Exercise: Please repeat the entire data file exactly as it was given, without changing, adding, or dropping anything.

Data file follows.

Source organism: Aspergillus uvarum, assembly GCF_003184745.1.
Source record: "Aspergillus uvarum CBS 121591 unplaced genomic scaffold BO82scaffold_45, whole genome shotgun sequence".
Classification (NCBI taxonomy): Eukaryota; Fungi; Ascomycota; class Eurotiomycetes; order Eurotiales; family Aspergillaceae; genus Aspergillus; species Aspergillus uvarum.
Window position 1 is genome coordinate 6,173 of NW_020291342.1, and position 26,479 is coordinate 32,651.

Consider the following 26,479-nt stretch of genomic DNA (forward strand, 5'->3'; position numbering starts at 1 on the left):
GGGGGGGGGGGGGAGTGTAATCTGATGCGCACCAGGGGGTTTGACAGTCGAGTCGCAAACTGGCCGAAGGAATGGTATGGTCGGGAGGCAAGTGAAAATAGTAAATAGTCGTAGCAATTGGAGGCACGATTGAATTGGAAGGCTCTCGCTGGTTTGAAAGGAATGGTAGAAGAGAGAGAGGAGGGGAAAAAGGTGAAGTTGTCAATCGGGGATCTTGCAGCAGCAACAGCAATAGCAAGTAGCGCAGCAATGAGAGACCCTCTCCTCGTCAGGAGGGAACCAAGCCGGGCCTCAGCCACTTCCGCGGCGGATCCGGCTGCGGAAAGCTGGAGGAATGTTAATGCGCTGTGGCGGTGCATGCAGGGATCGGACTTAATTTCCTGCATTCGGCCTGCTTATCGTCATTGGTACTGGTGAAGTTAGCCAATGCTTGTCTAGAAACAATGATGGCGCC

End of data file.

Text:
Source organism: Aspergillus uvarum, assembly GCF_003184745.1.
Source record: "Aspergillus uvarum CBS 121591 unplaced genomic scaffold BO82scaffold_45, whole genome shotgun sequence".
Classification (NCBI taxonomy): Eukaryota; Fungi; Ascomycota; class Eurotiomycetes; order Eurotiales; family Aspergillaceae; genus Aspergillus; species Aspergillus uvarum.
Window position 1 is genome coordinate 6,173 of NW_020291342.1, and position 26,479 is coordinate 32,651.

Consider the following 26,479-nt stretch of genomic DNA (forward strand, 5'->3'; position numbering starts at 1 on the left):
GGGGGGGGGGGGGAGTGTAATCTGATGCGCACCAGGGGGTTTGACAGTCGAGTCGCAAACTGGCCGAAGGAATGGTATGGTCGGGAGGCAAGTGAAAATAGTAAATAGTCGTAGCAATTGGAGGCACGATTGAATTGGAAGGCTCTCGCTGGTTTGAAAGGAATGGTAGAAGAGAGAGAGGAGGGGAAAAAGGTGAAGTTGTCAATCGGGGATCTTGCAGCAGCAACAGCAATAGCAAGTAGCGCAGCAATGAGAGACCCTCTCCTCGTCAGGAGGGAACCAAGCCGGGCCTCAGCCACTTCCGCGGCGGATCCGGCTGCGGAAAGCTGGAGGAATGTTAATGCGCTGTGGCGGTGCATGCAGGGATCGGACTTAATTTCCTGCATTCGGCCTGCTTATCGTCATTGGTACTGGTGAAGTTAGCCAATGCTTGTCTAGAAACAATGATGGCGCC